Migrants and refugees in Lesbos await Pope to share their stories
By Francesca Sabatinelli and Francesca Merlo
Six years have passed since Pope Francis last visited the Greek island of Lesbos. Since then, according to Archbishop Josif Printezis, a lot of things have changed. Speaking to Francesca Sabatinelli, the Greek Archbishop notes that the conditions at the migrant camp are much better now than they were. It's actually a new camp, he says, explaining that after Pope Francis visited back in 2016, it burnt down and a new one was built.
The Pope visits Lesbos and meets with migrants and refugees at the island's Mavrovouni refugee camp on Sunday, his penultimate day in Greece.
A different reality
Another difference is that "now there are much fewer refugees", says Archbishop Printezis. There were around 25,000 when the Pope came to visit, now there are around 2,500. This, he explained, is partly due to the Covid-19 pandemic, meaning many fewer refugees are traveling, "but also due to the agreement between the European Union and Turkey". They are not being "sent over", he explains. He also adds that the process of identification and asylum is much faster now, and people are getting their papers and moving to mainland Greece or to the continent.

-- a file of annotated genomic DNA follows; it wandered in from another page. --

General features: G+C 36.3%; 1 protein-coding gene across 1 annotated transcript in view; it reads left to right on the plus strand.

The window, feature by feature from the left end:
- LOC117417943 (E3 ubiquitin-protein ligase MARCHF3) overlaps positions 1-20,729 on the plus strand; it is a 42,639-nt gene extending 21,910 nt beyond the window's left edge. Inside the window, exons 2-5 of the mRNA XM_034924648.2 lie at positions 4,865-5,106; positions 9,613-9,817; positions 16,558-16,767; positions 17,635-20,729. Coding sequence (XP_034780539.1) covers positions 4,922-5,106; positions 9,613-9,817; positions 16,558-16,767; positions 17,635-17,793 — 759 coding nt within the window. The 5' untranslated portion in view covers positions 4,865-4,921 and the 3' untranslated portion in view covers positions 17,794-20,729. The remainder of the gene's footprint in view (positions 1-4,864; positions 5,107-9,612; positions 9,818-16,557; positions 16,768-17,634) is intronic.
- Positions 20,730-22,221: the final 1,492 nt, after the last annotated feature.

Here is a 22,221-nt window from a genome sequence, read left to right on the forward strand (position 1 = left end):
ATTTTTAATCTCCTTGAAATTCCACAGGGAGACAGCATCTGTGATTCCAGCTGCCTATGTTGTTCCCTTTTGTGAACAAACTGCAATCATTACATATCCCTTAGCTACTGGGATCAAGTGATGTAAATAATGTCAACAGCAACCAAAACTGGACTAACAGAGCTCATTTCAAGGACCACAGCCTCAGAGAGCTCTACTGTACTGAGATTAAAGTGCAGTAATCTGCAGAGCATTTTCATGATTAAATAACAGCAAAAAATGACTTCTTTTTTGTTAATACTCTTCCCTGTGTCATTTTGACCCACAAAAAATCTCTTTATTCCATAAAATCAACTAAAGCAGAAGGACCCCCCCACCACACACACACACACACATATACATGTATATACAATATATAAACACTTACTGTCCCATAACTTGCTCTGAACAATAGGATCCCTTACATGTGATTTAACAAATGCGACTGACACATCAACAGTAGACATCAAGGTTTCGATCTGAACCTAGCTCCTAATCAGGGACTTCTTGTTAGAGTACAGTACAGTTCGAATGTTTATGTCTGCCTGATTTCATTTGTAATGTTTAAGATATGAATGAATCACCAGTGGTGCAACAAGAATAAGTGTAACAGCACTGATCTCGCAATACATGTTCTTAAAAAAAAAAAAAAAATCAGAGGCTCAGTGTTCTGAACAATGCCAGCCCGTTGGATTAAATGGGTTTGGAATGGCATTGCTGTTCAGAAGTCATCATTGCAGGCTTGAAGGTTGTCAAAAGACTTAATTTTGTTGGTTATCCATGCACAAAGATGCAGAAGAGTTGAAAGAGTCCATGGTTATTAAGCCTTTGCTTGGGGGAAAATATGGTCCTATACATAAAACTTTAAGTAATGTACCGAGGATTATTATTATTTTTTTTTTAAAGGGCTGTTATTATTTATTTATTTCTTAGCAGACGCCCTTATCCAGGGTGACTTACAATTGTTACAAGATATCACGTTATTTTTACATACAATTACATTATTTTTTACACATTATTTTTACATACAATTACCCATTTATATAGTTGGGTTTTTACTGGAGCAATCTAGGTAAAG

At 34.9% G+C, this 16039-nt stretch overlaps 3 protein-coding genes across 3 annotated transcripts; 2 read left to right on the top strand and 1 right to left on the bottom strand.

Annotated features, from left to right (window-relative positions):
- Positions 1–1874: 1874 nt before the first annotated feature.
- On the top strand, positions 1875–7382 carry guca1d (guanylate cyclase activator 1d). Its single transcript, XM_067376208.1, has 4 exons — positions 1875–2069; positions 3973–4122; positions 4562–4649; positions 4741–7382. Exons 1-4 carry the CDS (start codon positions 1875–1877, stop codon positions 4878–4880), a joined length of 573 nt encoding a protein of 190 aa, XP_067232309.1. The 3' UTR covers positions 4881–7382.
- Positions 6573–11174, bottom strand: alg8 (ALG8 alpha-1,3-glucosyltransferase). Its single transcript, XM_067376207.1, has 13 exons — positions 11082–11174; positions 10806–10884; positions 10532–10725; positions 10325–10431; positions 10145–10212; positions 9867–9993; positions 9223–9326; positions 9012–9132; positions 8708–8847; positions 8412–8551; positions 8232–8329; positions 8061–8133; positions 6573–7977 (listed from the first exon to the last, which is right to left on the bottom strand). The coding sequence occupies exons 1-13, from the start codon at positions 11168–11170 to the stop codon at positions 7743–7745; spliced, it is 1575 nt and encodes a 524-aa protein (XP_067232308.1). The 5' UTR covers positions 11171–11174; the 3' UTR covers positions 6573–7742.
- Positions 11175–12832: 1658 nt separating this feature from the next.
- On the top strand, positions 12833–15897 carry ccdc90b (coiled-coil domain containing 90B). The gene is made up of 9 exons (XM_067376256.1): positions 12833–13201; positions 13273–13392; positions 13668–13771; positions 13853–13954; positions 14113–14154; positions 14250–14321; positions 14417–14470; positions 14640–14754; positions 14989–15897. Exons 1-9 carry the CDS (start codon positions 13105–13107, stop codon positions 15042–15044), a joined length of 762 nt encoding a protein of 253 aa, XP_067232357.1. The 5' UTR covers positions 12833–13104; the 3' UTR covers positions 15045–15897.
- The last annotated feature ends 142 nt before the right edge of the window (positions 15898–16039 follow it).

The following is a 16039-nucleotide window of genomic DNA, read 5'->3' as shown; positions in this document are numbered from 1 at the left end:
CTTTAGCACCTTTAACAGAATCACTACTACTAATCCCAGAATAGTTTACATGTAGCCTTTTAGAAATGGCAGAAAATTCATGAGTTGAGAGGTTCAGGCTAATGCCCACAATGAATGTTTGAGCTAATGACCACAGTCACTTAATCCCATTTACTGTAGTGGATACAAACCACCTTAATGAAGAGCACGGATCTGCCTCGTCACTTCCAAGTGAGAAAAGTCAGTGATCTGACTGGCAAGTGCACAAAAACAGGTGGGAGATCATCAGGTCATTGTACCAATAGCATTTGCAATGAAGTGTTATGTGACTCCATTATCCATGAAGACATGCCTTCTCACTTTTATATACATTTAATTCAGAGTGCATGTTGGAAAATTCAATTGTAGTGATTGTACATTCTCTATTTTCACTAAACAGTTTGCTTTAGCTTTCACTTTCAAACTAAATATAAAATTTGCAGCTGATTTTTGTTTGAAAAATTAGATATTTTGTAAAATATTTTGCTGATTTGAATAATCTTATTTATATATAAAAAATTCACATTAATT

The agreement between Turkey and the EU was made in March 2016, EU Heads of State or Government and Turkey agreed to end the irregular migration from Turkey to the EU and replace it instead with legal channels of resettlement of refugees to the European Union.
The Pope's concern
The Pope really is concerned for the situation surrounding migrants, said Archbishop Printezis. He is concerned about the many lives being lost, especially at sea, but he is also concerned about the situations that are causing the migration forcing people to leave their homes and their countries... about war.. about poverty.
A significant visit
"We are looking forward to the Pope's visit", he says. It is a wonderful opportunity for us as such a "small Catholic community" to be able to meet the Pope, to have him visit, or even just to have him "think about us". It is important that the Catholic people of Greece not feel left out, he continued, and for them to feel part of the bigger Catholic Church in the world. Pope Francis is very highly esteemed he concluded, by our Catholics, but also by the Orthodox.. "by everyone", he says. "All people are very fond of him for all he says and all he does".